One of the reasons I founded The 21st Century Housewife over ten years ago was the J word. It was driving me nuts. Everywhere I went I heard people say things like, ‘Oh me, I’m just a housewife’, ‘What do I do? Well I’m just a stay at home mom’. ‘I just work part time.’ ‘My wife? Oh she just stays home and looks after the kids’. Or the very worst, ‘I’m just a mom’. I had even found myself saying those very same things.
When Betty Friedan published ‘The Feminine Mystique’ back in 1963, women were not encouraged to further their educations or establish careers, and the brave souls who did were looked down on. Careers for married women were almost non-existent, and returning to work post children was frowned upon. The lack of life choices available to women back then was completely unacceptable.
Unfortunately, instead of creating choice, the social change that followed Ms Friedan’s book actually created more limitations. Her book contributed to a paradigm shift in society’s perception of the women who genuinely wanted to make caring for their homes and families their career. Housewives and stay at home moms went from being valued members of society to being ridiculed and looked down on. The worst thing was, it was hard not to believe the hype.
‘A housewife? Oh my, you must be bored’, ‘Staying home with the kids? Wow, you are definitely going to lose your edge’. I’ve lost count of the number of times I have heard these demeaning statements. Usually we are reeling so much from the shock of hearing them yet again that the fabulous retort we think of hours later is anywhere but on the tip of our tongues.
Oprah Winfrey said that mothers have “the most important and difficult job on the planet”. I would add that caring for a home is incredibly important too. Whatever stage in life your family is at and whether or not you have children, if your job is caring for your home and family, you are doing something very important indeed.
This is not meant as a criticism of women who work outside the home. Their job is equally important and often they are caring for homes and families as well. We are all on the same team here and it’s such a shame we often forget it. Some of the sharpest criticism of my decision to be, and remain, a housewife, is from other women.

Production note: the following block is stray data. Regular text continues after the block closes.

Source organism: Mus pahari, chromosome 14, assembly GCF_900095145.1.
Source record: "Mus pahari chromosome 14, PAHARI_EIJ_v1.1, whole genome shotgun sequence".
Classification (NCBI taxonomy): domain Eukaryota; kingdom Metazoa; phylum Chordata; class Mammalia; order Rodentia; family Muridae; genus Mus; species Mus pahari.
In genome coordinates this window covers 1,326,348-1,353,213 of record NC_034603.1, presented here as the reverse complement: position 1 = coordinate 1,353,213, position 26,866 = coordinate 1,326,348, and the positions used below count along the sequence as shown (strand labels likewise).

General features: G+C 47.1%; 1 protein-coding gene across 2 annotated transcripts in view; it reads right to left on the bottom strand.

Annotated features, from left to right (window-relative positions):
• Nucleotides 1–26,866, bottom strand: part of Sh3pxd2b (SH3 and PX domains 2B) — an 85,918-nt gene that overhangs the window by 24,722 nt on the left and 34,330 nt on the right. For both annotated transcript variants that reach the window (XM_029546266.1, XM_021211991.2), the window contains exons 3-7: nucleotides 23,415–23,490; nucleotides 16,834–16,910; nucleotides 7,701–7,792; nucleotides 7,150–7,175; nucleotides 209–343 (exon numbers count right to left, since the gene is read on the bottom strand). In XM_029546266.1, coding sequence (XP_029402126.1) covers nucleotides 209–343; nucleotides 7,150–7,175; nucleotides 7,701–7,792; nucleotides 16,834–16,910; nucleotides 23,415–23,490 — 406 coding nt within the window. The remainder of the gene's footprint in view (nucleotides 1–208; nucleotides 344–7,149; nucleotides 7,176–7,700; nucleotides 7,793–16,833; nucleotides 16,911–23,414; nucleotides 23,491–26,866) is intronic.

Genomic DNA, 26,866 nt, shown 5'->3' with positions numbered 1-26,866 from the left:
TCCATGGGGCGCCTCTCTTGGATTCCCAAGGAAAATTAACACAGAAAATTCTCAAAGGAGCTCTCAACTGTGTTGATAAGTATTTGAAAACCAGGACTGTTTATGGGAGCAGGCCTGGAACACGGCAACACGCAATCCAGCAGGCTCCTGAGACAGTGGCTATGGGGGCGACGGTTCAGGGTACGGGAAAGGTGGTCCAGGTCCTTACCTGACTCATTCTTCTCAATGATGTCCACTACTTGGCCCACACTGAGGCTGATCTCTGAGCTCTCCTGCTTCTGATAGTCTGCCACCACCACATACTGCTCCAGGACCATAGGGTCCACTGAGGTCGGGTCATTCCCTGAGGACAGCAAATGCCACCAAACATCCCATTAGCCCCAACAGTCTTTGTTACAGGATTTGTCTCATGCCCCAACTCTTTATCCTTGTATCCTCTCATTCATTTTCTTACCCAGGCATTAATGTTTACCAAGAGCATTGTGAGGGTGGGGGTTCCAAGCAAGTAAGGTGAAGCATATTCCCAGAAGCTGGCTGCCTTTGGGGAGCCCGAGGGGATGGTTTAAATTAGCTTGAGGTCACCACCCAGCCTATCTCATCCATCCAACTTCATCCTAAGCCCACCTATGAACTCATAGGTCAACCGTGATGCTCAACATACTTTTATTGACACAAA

At our tenth wedding anniversary party twelve years ago, my husband gave a speech. He said that without what I had done, keeping our home and raising our son, he would not have be able to achieve the things he had or be the man he had become. Even today, my husband will say he considers his success our success and recognises my contribution to it. Not everyone wants to be one of those of women standing behind a great man, nor should they, but it’s a role I love.
I firmly believe that complaining about something is a waste of time unless you have a solution and I offer mine here. We need to stop using the J word, and we need to stop using it now. How can I use an adjective like that to describe a job I find incredibly fulfilling and exciting, something that more than fills my days and nights, as less than it is? If someone wants to think of me as a ‘lady of leisure’ or a ‘lady who lunches’ that’s absolutely fine, but it isn’t what I am and I’m not going encourage them by belittling what I do.
Building up and supporting the framework of society and raising the next generation may not be well paying jobs or ones that allow you to see your name in lights but they are important. Some of us do it full time, and some of us do it while holding down other jobs as well. But whoever you are and whatever job you are doing, you are not now, nor will you ever be ‘just’ an anything.